One of the most important lessons I have learned about novel writing is that the worst thing you can do when you’re stuck is to sit and stare at a flashing cursor on a blank page. In my experience, when I have done this in the past, the longer I stared at that cursor, the more stuck I became. Instead, I have learned that the only way to get unstuck is to write through it.
This may sound like a crazy idea.
“I’m stuck,” you’re thinking. “How do I write through it when I can’t think of anything to write?”
I have been stuck the past several days. My word count has fluctuated from 28,000 to 29,000, and then back to 28,000. It’s not because I’m not working. It’s not because I’m not trying. It’s not because I haven’t written anything. It’s because I have some things to figure out, and I can only do that by writing about them.
So, here I sit, several paragraphs into my current chapter, and I’m not quite sure how to go about getting my characters from where they are now to where I need them to be. Of course, the easiest thing would be to have them walk from where they are now to where I want them to be. What could be simpler? You’re right here. I need you over there. So, move over there, okay?
But of course, we all know it’s not that simple. For one thing, one of my characters has just been shot. It’s not a fatal wound, but she needs to be taken care of before we do much else. But I don’t want the characters to get held up in a boring moment of tending to the wounds of a relatively minor character. Honestly, she’s not so much a person as a tool. I need her injury to spark a reaction from a mob that will be forming soon.
Secondly, two of my main characters were left behind a chapter ago while the main character and one of her potential love interests went to scout ahead and make sure the town is safe. These two already know that they are immune to the plague that recently ripped through town, and they need to make sure it’s okay for the other two to proceed with them. We have found that it is safe for them; however, for our protag and love interest #1 to go get them will take the story out of its way and will slow the pace. I don’t want to do that.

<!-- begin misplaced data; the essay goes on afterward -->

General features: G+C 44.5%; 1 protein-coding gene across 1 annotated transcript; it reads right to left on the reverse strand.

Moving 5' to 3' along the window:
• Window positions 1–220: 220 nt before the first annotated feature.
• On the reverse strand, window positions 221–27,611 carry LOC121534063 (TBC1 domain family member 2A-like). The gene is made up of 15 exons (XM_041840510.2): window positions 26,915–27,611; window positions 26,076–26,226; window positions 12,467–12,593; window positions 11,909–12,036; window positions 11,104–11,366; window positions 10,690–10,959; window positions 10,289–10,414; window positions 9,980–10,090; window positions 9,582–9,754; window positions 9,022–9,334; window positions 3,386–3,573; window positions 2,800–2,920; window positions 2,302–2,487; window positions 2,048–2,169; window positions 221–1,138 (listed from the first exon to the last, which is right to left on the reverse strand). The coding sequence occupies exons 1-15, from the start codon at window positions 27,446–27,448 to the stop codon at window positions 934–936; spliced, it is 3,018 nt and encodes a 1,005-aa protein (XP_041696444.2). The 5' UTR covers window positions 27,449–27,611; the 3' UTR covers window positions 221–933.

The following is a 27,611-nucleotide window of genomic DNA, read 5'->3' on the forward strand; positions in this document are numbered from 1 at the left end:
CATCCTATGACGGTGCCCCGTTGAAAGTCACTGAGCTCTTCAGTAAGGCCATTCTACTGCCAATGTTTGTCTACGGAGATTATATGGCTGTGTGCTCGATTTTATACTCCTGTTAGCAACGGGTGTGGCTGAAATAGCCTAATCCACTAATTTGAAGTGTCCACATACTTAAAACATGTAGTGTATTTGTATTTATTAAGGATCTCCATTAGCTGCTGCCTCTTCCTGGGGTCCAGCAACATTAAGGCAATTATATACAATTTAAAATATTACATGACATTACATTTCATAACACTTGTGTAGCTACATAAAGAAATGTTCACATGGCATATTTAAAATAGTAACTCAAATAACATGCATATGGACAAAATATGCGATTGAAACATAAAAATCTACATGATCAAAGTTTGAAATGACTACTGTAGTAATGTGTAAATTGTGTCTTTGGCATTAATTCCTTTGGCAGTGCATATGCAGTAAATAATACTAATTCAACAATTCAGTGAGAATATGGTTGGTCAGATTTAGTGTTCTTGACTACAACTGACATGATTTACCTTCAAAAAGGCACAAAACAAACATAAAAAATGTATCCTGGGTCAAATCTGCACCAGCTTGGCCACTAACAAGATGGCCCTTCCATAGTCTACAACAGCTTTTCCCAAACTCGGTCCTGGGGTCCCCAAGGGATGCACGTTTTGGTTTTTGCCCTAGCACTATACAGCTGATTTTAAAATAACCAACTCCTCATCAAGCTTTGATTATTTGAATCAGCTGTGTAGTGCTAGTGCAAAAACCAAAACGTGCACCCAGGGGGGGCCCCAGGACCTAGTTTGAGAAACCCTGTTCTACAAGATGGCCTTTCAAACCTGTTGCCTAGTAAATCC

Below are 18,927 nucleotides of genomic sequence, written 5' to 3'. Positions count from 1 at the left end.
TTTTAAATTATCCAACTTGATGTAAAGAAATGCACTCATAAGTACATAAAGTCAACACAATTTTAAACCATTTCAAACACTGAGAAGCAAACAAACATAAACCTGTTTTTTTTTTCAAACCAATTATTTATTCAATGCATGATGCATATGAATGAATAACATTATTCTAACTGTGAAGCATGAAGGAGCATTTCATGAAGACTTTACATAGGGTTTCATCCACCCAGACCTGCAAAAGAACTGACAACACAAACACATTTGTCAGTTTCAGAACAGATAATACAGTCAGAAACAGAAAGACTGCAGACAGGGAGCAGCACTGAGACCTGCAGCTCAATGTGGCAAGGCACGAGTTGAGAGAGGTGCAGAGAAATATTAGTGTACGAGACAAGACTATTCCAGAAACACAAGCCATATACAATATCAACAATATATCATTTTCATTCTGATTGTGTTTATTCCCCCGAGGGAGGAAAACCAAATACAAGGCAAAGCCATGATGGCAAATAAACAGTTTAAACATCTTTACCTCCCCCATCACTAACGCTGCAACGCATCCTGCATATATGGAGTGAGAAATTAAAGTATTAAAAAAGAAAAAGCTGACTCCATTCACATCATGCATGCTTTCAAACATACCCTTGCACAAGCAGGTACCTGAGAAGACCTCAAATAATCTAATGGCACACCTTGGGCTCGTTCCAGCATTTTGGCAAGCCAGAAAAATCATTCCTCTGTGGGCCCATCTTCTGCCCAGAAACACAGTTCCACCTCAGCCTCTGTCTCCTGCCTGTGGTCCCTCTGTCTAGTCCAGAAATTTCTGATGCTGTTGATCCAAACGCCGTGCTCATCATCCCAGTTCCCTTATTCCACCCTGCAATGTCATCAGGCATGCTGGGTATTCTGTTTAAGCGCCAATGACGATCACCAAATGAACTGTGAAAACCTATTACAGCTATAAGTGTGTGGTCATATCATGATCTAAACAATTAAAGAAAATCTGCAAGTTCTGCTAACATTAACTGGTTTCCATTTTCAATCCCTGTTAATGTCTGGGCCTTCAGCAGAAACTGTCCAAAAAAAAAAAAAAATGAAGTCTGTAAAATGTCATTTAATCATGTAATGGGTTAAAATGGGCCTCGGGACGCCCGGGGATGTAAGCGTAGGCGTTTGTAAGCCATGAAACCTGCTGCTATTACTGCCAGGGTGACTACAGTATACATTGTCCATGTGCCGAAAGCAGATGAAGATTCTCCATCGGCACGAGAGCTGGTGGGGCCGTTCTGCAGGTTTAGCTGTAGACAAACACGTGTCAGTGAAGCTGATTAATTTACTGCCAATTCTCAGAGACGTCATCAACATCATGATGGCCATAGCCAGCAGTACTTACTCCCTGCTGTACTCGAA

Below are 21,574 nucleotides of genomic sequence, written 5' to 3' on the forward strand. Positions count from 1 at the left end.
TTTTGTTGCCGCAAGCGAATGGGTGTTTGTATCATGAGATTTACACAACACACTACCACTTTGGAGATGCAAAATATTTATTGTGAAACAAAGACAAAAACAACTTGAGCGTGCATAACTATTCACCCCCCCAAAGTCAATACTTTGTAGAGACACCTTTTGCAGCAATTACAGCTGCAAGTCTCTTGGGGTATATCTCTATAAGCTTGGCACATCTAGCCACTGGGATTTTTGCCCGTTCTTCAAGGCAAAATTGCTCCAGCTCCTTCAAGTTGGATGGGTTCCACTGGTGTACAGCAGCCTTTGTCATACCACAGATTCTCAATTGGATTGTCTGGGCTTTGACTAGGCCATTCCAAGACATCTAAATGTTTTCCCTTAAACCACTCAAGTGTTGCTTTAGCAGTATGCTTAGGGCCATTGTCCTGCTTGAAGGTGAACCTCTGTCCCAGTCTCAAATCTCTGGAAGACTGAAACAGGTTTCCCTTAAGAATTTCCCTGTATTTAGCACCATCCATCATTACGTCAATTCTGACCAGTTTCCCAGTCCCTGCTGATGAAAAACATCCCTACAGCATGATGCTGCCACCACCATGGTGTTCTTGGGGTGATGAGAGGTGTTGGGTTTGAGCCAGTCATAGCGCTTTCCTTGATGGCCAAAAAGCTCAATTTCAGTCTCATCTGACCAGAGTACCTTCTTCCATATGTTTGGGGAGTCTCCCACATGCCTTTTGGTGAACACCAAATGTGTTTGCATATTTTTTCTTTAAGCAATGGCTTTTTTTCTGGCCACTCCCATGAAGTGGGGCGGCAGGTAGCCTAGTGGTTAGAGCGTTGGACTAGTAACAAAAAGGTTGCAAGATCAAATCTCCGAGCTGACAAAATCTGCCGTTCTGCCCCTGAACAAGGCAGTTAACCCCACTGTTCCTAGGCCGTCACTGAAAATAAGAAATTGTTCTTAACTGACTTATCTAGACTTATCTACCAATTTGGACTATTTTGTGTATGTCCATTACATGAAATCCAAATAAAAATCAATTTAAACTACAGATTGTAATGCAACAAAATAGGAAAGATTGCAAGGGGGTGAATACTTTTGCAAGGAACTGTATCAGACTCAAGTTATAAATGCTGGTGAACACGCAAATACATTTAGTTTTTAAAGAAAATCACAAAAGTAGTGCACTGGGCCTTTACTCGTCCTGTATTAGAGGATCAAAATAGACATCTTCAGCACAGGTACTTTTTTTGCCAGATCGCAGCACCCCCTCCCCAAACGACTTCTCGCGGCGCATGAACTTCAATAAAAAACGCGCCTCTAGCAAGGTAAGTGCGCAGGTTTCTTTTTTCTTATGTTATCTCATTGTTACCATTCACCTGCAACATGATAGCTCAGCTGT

I also don’t want to not bring those two characters back into the action because my readers will start to get the idea that I am building up to having the protagonist fall in love with love interest #1. (Don’t worry, this isn’t your typical love triangle. She might decide she’s not interested in any of them!)
At any rate, what I am writing in this blog post are the same things that I am writing in my WIP to get unstuck. I am thinking out loud (typing out loud?) in an effort to figure out what I need to do next. Of course, none of this will end up in my final draft. But all of it is writing that needs to happen in order for me to get unstuck.
When you sit there and stare at your cursor, all of your story problems will whirl around in your head and demand to be solved at the same time. When you force yourself to write it out, you are forced to tackle one problem at a time. This helps you focus on the individual problem and come up with solutions to each of them rather than attempting to fix everything at once with one fell swoop of the keyboard. Sometimes you just have to write through a writing problem to figure it out.
As Flannery O’Connor would tell you, “I write because I don’t know what I think until I read what I say.”